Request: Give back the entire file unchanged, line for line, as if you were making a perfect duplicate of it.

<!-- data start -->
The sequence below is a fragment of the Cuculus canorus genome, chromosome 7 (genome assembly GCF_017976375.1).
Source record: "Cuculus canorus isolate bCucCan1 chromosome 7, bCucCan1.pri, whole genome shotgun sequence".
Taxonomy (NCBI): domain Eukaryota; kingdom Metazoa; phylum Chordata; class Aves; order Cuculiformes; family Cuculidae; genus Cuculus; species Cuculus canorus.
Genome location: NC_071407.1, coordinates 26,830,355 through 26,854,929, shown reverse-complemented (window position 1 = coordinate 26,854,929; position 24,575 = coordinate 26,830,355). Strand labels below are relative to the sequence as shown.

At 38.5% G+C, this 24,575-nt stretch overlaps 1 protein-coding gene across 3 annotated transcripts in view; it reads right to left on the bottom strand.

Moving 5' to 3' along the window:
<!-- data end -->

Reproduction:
The sequence below is a fragment of the Cuculus canorus genome, chromosome 7 (genome assembly GCF_017976375.1).
Source record: "Cuculus canorus isolate bCucCan1 chromosome 7, bCucCan1.pri, whole genome shotgun sequence".
Taxonomy (NCBI): domain Eukaryota; kingdom Metazoa; phylum Chordata; class Aves; order Cuculiformes; family Cuculidae; genus Cuculus; species Cuculus canorus.
Genome location: NC_071407.1, coordinates 26,830,355 through 26,854,929, shown reverse-complemented (window position 1 = coordinate 26,854,929; position 24,575 = coordinate 26,830,355). Strand labels below are relative to the sequence as shown.

At 38.5% G+C, this 24,575-nt stretch overlaps 1 protein-coding gene across 3 annotated transcripts in view; it reads right to left on the bottom strand.

Moving 5' to 3' along the window: